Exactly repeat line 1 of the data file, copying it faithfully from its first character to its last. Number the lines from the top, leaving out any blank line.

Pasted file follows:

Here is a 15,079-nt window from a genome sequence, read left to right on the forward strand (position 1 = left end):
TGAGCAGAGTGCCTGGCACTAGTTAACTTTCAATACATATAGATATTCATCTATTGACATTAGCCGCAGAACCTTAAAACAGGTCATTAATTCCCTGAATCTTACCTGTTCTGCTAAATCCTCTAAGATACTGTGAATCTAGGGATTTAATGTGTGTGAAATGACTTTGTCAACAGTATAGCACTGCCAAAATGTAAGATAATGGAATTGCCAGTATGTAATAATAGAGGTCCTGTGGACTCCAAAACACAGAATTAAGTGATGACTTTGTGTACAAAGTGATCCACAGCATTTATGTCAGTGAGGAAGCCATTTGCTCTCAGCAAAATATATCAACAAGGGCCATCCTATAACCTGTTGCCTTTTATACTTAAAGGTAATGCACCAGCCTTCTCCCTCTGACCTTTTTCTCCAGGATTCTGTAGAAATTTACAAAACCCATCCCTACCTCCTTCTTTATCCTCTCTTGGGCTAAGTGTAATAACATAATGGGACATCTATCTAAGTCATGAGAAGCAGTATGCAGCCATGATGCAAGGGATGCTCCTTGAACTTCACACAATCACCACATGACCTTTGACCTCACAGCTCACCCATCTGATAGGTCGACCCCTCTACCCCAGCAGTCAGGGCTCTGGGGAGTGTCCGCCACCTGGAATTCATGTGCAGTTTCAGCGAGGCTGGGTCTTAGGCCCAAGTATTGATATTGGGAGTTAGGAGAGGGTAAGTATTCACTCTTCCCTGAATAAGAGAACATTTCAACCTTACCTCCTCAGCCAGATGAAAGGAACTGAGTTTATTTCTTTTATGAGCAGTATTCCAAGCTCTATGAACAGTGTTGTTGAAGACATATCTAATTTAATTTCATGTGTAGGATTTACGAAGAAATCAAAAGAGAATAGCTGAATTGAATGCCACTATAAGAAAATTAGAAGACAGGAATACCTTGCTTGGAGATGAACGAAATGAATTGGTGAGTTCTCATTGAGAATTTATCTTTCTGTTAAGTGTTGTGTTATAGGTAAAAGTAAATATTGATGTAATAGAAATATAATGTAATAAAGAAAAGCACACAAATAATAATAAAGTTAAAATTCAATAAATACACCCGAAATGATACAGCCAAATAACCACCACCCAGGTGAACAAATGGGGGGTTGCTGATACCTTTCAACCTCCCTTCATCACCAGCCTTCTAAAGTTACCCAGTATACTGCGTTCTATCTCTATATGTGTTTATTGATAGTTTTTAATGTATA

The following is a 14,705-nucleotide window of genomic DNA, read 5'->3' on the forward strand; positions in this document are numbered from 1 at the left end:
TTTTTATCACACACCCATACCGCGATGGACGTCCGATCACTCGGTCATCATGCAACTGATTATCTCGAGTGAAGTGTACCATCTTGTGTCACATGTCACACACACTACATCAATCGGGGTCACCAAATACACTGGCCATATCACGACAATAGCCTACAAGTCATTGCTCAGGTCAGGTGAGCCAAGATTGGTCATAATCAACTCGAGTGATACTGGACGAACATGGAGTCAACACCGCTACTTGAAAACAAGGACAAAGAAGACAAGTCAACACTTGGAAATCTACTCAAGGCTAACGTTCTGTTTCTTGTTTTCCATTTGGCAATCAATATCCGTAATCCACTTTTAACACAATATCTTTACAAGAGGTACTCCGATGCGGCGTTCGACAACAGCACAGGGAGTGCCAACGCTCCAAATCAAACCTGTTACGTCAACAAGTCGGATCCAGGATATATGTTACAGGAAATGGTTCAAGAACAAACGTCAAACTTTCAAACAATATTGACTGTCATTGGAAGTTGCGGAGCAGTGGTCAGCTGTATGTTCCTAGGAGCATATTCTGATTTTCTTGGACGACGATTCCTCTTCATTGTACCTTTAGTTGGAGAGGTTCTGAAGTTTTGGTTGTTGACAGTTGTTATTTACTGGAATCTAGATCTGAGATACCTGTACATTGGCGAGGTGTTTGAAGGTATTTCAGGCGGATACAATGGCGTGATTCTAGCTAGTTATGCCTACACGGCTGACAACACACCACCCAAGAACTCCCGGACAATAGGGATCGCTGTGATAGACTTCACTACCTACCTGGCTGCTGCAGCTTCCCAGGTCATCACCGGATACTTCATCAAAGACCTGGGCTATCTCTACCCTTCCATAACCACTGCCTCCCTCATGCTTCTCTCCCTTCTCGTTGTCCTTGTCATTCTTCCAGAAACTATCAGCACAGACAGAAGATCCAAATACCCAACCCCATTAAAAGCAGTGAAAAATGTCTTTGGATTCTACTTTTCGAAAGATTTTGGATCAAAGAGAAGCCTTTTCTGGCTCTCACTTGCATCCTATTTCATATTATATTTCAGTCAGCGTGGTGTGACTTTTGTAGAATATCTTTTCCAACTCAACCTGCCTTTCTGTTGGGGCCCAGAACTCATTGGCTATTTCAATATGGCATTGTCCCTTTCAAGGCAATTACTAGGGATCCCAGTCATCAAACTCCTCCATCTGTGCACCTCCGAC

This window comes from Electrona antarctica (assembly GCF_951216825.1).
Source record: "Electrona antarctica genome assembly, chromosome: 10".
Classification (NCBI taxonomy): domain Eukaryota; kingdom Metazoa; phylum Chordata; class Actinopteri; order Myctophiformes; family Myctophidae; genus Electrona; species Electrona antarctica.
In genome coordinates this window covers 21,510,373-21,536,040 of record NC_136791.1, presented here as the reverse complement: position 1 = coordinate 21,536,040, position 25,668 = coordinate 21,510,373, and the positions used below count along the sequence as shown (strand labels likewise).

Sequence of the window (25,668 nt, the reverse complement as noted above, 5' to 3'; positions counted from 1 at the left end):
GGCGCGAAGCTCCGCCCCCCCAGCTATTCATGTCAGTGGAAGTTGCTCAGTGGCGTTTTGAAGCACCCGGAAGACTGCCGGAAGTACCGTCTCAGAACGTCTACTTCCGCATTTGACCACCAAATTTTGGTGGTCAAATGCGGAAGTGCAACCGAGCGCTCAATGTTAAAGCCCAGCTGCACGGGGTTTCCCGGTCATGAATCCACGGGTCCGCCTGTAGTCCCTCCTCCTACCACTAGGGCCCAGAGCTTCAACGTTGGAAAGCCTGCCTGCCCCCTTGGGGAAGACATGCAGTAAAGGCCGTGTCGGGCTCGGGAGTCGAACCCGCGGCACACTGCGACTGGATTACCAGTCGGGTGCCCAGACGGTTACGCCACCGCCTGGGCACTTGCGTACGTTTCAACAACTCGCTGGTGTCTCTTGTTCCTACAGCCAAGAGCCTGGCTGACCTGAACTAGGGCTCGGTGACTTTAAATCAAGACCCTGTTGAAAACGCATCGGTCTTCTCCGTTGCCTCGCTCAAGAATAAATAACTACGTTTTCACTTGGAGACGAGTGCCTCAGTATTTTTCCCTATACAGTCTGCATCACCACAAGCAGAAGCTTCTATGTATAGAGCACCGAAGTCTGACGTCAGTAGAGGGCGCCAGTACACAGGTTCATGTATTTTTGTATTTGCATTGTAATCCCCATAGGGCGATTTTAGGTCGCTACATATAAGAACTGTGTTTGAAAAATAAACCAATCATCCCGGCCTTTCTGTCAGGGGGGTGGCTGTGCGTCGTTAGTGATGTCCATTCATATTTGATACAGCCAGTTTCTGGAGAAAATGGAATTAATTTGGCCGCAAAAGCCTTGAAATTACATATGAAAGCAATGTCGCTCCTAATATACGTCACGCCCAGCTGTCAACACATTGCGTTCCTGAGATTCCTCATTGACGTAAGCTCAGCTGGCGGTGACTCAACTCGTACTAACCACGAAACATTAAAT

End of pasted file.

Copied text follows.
Here is a 15,079-nt window from a genome sequence, read left to right on the forward strand (position 1 = left end):